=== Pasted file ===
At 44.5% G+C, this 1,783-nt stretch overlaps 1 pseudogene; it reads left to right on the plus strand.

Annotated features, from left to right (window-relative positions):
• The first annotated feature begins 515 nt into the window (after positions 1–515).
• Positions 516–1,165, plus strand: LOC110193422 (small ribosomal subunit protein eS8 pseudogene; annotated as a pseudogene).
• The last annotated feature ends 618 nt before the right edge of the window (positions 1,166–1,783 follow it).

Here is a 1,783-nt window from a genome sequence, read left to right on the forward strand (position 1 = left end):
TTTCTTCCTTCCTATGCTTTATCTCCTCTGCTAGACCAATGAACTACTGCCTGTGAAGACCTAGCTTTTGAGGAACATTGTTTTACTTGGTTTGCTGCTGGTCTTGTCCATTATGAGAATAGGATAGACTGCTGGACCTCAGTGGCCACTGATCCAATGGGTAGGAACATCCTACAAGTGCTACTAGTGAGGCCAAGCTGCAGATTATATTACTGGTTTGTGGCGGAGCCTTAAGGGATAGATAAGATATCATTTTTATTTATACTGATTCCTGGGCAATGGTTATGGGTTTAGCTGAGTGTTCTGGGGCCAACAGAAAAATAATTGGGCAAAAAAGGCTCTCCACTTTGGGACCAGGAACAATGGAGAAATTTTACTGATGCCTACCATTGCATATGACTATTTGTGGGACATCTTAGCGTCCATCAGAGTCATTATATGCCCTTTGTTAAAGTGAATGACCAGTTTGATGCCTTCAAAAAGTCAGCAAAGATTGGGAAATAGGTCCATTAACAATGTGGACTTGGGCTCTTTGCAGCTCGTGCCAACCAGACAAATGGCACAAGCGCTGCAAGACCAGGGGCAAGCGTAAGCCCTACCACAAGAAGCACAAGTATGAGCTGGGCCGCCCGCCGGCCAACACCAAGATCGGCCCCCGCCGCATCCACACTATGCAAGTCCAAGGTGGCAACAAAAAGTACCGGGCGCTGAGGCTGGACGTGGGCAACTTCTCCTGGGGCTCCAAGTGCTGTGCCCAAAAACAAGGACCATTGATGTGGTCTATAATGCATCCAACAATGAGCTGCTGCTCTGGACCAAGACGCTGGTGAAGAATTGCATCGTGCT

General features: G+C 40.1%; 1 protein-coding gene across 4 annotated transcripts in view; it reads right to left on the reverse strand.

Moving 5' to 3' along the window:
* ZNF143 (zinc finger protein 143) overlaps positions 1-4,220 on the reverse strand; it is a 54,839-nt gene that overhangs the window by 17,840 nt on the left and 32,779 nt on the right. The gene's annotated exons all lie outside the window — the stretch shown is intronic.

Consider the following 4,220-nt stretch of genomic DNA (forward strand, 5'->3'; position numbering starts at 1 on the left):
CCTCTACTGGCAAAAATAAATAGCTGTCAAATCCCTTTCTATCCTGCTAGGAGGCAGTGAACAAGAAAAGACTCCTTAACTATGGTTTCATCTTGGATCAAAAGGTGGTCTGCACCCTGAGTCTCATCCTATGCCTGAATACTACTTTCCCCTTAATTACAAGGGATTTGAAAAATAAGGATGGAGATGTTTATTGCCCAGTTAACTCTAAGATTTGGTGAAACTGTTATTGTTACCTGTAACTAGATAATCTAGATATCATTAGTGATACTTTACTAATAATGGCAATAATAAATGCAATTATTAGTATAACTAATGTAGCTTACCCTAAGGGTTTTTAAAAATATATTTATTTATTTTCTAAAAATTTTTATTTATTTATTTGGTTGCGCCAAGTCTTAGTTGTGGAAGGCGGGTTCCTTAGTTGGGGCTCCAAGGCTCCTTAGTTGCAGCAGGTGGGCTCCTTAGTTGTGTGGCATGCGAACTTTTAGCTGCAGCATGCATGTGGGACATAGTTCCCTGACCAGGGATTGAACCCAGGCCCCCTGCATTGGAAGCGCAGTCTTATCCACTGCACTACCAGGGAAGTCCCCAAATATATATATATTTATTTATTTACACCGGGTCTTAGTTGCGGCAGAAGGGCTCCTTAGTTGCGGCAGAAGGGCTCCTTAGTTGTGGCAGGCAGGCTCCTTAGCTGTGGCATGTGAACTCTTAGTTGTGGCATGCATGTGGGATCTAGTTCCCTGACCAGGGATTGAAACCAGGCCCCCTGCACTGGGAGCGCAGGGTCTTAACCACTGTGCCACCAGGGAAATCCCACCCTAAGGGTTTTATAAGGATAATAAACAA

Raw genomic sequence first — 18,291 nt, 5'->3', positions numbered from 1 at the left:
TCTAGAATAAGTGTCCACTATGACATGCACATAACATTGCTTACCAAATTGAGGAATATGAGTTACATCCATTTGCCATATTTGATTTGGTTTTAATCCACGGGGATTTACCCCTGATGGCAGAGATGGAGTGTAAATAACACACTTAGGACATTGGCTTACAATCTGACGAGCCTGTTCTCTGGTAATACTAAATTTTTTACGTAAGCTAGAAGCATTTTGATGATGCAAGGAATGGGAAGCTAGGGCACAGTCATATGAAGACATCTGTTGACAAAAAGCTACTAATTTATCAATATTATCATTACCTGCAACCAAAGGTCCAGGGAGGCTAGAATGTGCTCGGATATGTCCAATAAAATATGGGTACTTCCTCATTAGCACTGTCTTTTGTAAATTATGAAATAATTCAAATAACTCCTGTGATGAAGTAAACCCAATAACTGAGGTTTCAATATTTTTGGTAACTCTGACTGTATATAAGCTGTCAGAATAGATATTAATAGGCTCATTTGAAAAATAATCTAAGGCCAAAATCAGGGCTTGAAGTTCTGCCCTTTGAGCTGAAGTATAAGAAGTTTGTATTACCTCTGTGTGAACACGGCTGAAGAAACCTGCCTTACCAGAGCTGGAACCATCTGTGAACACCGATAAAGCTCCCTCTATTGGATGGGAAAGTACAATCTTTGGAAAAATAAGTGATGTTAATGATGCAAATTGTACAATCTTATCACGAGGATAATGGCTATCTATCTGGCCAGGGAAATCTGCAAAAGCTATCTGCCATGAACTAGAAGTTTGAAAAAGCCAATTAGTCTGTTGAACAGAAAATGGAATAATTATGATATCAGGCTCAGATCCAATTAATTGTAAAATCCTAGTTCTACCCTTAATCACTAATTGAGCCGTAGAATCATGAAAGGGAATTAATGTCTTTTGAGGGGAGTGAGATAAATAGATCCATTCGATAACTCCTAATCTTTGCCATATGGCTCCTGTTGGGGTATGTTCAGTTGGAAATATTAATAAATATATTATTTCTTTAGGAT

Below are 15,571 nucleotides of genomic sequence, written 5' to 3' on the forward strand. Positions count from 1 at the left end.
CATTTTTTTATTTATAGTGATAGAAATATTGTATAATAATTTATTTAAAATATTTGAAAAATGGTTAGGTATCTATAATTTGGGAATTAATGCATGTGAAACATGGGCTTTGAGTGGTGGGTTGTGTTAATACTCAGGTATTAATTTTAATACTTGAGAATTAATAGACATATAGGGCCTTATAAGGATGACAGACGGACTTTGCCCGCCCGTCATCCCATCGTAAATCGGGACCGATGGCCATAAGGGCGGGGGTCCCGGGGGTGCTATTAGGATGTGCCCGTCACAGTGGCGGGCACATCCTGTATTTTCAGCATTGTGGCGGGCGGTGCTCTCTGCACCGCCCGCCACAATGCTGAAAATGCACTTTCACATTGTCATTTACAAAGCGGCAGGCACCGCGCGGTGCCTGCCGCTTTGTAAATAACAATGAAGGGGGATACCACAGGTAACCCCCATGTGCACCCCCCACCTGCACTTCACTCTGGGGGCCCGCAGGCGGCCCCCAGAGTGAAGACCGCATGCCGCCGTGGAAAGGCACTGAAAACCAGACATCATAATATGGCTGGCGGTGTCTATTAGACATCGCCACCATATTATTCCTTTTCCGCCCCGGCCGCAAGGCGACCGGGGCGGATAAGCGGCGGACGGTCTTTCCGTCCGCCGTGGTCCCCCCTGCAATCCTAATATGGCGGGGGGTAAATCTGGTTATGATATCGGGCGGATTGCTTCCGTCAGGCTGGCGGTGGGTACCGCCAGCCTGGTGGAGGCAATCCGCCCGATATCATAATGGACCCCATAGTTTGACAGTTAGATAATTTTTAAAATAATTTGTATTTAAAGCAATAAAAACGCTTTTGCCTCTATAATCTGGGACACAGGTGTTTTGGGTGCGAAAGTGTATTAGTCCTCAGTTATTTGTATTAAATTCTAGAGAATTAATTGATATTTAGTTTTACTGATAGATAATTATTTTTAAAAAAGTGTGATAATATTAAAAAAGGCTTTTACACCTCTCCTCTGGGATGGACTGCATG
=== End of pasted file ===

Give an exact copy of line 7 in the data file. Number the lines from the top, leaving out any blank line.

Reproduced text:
TTTCTTCCTTCCTATGCTTTATCTCCTCTGCTAGACCAATGAACTACTGCCTGTGAAGACCTAGCTTTTGAGGAACATTGTTTTACTTGGTTTGCTGCTGGTCTTGTCCATTATGAGAATAGGATAGACTGCTGGACCTCAGTGGCCACTGATCCAATGGGTAGGAACATCCTACAAGTGCTACTAGTGAGGCCAAGCTGCAGATTATATTACTGGTTTGTGGCGGAGCCTTAAGGGATAGATAAGATATCATTTTTATTTATACTGATTCCTGGGCAATGGTTATGGGTTTAGCTGAGTGTTCTGGGGCCAACAGAAAAATAATTGGGCAAAAAAGGCTCTCCACTTTGGGACCAGGAACAATGGAGAAATTTTACTGATGCCTACCATTGCATATGACTATTTGTGGGACATCTTAGCGTCCATCAGAGTCATTATATGCCCTTTGTTAAAGTGAATGACCAGTTTGATGCCTTCAAAAAGTCAGCAAAGATTGGGAAATAGGTCCATTAACAATGTGGACTTGGGCTCTTTGCAGCTCGTGCCAACCAGACAAATGGCACAAGCGCTGCAAGACCAGGGGCAAGCGTAAGCCCTACCACAAGAAGCACAAGTATGAGCTGGGCCGCCCGCCGGCCAACACCAAGATCGGCCCCCGCCGCATCCACACTATGCAAGTCCAAGGTGGCAACAAAAAGTACCGGGCGCTGAGGCTGGACGTGGGCAACTTCTCCTGGGGCTCCAAGTGCTGTGCCCAAAAACAAGGACCATTGATGTGGTCTATAATGCATCCAACAATGAGCTGCTGCTCTGGACCAAGACGCTGGTGAAGAATTGCATCGTGCT